Lip balm — While this may not be necessary at Eastern ski areas, the climate in the West is very dry, and your child's lips will get chapped without protection.
Water and food — While it may look like gravity is doing all the work, skiing is actually a very strenuous activity. Kids can get fatigued and dehydrated easily, particularly at higher altitudes, so it's always a good idea for them to carry water, and a quick snack will help them get some energy back if they find their muscles getting tired.
Before They Make Their First Turns
One of the most effective ways to prevent injuries while skiing is to make sure your kids are in good shape before they ski. Stronger muscles will not only help them maintain control, they'll also make skiing more fun. If you know your kids will be hitting the slopes in the winter, make sure they get regular exercise in the summer and fall. They'll be glad they did. And remind your kids to always stretch before they start skiing.
When you get to the ski resort, if your kids have never skied before — or even if they have — sign them up for ski lessons. Even the best athletes in the world can't ski on their own the first time out. The best way to learn is from a trained instructor certified by the Professional Ski Instructors of America (PSIA). Private lessons will give your kids the most one-on-one time with an instructor, but less-expensive ski school lessons work very well too and are an opportunity to make some new friends.
So, your kids have gotten themselves in shape, they've got all the right equipment and clothing, and they've taken a few lessons. They're finally ready to go skiing on their own.
There are still a few important things for them to remember to keep themselves safe, though:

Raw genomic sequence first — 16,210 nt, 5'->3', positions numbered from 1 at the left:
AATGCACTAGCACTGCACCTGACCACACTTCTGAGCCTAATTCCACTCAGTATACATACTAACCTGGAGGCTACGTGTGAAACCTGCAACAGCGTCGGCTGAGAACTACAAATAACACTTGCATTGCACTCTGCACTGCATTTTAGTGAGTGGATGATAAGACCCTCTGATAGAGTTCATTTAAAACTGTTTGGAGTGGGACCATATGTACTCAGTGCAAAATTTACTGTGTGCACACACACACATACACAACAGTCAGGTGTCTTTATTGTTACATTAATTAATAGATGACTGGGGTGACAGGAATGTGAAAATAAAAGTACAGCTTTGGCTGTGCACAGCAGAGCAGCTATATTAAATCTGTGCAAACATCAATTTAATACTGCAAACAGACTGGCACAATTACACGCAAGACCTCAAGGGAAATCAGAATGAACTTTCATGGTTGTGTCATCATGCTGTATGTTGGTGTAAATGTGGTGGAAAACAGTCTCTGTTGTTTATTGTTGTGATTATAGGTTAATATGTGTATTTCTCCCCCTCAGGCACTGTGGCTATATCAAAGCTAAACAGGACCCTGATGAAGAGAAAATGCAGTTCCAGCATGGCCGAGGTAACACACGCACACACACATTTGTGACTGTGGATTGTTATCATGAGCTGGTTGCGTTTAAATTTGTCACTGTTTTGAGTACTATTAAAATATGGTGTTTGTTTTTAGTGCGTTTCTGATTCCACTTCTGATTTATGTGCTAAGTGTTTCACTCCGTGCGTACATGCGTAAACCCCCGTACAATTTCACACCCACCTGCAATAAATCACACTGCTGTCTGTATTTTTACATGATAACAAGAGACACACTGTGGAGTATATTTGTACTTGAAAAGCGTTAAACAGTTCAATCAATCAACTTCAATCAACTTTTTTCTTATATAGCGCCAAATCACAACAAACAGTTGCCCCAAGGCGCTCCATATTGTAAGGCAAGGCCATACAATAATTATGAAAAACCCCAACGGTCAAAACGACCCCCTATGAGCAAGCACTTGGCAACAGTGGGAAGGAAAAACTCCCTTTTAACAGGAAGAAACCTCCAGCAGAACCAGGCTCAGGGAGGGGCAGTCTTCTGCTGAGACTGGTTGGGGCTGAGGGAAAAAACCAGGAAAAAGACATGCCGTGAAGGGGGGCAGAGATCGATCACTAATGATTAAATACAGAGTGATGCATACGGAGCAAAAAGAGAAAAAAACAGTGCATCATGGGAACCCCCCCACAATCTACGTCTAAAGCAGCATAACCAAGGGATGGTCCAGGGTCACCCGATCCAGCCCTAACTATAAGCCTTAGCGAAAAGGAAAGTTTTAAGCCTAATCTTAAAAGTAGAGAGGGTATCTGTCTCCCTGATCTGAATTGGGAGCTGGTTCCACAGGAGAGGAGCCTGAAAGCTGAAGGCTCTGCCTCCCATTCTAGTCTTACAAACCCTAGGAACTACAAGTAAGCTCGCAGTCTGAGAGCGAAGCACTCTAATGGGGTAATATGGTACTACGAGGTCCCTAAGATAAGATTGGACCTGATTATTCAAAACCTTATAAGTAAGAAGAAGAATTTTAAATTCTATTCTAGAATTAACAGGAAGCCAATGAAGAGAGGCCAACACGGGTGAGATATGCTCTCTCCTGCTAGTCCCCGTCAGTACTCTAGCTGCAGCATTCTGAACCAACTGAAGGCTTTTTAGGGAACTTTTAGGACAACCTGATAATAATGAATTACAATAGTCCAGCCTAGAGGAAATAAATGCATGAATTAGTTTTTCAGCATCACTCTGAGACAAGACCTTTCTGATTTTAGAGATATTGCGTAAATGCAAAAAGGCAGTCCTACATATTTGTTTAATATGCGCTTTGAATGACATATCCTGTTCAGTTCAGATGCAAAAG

Always ski with a friend — No matter how good they are, it's possible for kids to have a bad fall and be unable to continue skiing. Having a friend to look out for them and, if necessary, summon the ski patrol is much safer than skiing alone.
Know your limits — Make sure your kids are aware of and honest about their skiing ability. If they're beginners, have them stick to the beginner slopes until they feel comfortable enough to move up to something steeper. Most ski trails are clearly marked as green circles (beginner terrain), blue squares (intermediate terrain), or black diamonds (advanced terrain). If a trail says it's for experts only, it means just that. Skiing terrain that is beyond their ability is not only no fun, it's also a good way for them to hurt themselves.
Follow the rules — Insist that your kids know to never venture past the ski area boundary or ski into a closed area. These areas are off-limits for a reason. They're not patrolled by the ski patrol, and they usually contain hazards that your kids won't want to deal with. Also, make sure they pay attention to any warning signs they might see. If a sign says, "Slow skiing area," they'll want to go slow to avoid other skiers. If a sign says, "Cliff," they'll want to go another way or stop before they go over the edge.
Practice skier etiquette — Kids need to remember that skiers in front of them or below them on the trail have the right of way. Tell them to never stop in the middle of a trail or anywhere where they can't be seen from above, such as below a dropoff. They should also look uphill to make sure no one is coming toward them before they start down a trail or merge onto a new trail. If they're passing another skier on a catwalk or narrow trail, have them call out "On your right" or "On your left" to let people know they're approaching.